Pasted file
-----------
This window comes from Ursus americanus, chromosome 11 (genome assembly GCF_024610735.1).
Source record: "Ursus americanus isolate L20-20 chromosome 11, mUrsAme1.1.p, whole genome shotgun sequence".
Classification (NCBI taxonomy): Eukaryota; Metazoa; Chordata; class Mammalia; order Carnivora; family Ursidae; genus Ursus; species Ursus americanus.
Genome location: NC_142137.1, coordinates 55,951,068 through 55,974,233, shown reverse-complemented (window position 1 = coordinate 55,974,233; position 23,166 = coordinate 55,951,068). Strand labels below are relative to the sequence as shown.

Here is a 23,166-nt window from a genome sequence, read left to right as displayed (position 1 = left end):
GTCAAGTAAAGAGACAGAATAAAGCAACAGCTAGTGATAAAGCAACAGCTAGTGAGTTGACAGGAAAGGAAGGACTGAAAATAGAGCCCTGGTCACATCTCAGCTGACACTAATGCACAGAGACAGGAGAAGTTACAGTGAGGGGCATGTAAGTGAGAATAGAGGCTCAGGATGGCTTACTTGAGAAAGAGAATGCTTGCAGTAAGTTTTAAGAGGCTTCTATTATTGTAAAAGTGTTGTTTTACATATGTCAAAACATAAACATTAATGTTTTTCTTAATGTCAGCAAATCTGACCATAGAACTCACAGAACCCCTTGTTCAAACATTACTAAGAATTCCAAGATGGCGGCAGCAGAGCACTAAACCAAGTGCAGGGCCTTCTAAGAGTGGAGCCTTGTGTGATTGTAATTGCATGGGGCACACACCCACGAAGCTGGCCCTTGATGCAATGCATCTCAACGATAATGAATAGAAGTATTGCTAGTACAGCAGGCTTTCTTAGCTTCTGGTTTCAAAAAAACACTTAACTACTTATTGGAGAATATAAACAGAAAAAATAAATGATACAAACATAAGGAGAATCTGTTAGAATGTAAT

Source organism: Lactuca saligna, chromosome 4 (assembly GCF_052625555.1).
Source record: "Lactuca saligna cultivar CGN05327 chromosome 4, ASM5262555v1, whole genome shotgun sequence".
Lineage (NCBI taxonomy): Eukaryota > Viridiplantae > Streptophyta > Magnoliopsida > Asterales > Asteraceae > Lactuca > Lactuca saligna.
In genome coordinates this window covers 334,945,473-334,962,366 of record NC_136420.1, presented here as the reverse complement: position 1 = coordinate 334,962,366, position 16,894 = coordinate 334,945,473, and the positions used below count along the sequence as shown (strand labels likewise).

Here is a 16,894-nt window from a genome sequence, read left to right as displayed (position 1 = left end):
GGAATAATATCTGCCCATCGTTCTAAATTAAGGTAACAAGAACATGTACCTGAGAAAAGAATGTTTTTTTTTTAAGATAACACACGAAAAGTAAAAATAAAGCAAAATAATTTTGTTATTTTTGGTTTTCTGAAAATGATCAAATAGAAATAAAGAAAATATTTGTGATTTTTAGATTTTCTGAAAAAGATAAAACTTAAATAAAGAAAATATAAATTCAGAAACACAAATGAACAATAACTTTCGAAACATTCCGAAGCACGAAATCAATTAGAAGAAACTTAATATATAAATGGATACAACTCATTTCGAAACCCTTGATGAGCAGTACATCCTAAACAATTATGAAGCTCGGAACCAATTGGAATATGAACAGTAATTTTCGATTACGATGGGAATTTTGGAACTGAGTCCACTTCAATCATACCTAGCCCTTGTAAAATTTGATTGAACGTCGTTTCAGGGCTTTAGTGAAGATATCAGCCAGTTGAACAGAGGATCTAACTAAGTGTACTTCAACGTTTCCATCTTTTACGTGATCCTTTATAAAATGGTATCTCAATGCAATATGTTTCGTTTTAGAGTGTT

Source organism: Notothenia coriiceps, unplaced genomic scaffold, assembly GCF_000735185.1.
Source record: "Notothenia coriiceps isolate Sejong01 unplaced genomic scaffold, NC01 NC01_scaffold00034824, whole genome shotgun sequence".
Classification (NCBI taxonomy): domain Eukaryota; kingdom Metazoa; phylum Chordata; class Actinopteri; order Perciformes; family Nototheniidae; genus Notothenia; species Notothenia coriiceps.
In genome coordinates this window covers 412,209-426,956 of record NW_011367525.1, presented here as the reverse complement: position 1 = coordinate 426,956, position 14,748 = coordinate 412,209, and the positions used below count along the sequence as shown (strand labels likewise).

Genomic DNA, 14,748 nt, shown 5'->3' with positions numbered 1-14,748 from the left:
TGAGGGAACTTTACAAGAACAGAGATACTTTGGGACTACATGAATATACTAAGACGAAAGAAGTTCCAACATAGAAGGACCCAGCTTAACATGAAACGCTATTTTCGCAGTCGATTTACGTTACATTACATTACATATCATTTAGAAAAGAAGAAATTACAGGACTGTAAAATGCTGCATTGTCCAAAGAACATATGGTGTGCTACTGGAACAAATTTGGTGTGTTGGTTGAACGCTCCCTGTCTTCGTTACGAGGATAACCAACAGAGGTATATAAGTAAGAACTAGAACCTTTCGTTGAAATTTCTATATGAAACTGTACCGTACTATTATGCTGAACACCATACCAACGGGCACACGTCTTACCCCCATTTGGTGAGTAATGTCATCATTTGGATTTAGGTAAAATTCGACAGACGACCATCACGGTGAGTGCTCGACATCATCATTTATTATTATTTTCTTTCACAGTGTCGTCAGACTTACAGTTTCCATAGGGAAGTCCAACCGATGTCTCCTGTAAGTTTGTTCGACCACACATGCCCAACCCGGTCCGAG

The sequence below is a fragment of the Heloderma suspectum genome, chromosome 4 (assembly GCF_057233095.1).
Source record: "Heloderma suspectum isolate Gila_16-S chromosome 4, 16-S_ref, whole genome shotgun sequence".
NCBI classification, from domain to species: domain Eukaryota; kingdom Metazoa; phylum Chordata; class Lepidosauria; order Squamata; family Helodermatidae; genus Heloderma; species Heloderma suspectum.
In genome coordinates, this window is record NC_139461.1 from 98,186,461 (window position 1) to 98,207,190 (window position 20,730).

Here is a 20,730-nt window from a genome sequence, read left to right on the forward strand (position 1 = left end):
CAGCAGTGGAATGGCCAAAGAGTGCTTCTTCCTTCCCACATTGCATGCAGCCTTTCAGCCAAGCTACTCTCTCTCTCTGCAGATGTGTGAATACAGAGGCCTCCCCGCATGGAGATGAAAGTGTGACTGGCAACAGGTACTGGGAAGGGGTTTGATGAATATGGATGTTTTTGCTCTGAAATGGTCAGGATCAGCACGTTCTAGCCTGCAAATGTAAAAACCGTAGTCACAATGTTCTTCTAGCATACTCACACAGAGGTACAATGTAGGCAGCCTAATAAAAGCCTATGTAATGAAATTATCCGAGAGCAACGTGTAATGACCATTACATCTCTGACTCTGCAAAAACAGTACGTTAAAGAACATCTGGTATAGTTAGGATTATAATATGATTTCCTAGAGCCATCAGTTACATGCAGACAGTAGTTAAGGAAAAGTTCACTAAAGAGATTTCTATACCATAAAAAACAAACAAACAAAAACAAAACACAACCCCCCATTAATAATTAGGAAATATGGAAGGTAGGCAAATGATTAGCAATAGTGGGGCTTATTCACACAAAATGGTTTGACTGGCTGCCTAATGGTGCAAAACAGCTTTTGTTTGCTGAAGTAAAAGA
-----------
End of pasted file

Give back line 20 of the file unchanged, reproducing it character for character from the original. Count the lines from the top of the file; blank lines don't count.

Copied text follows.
Source record: "Heloderma suspectum isolate Gila_16-S chromosome 4, 16-S_ref, whole genome shotgun sequence".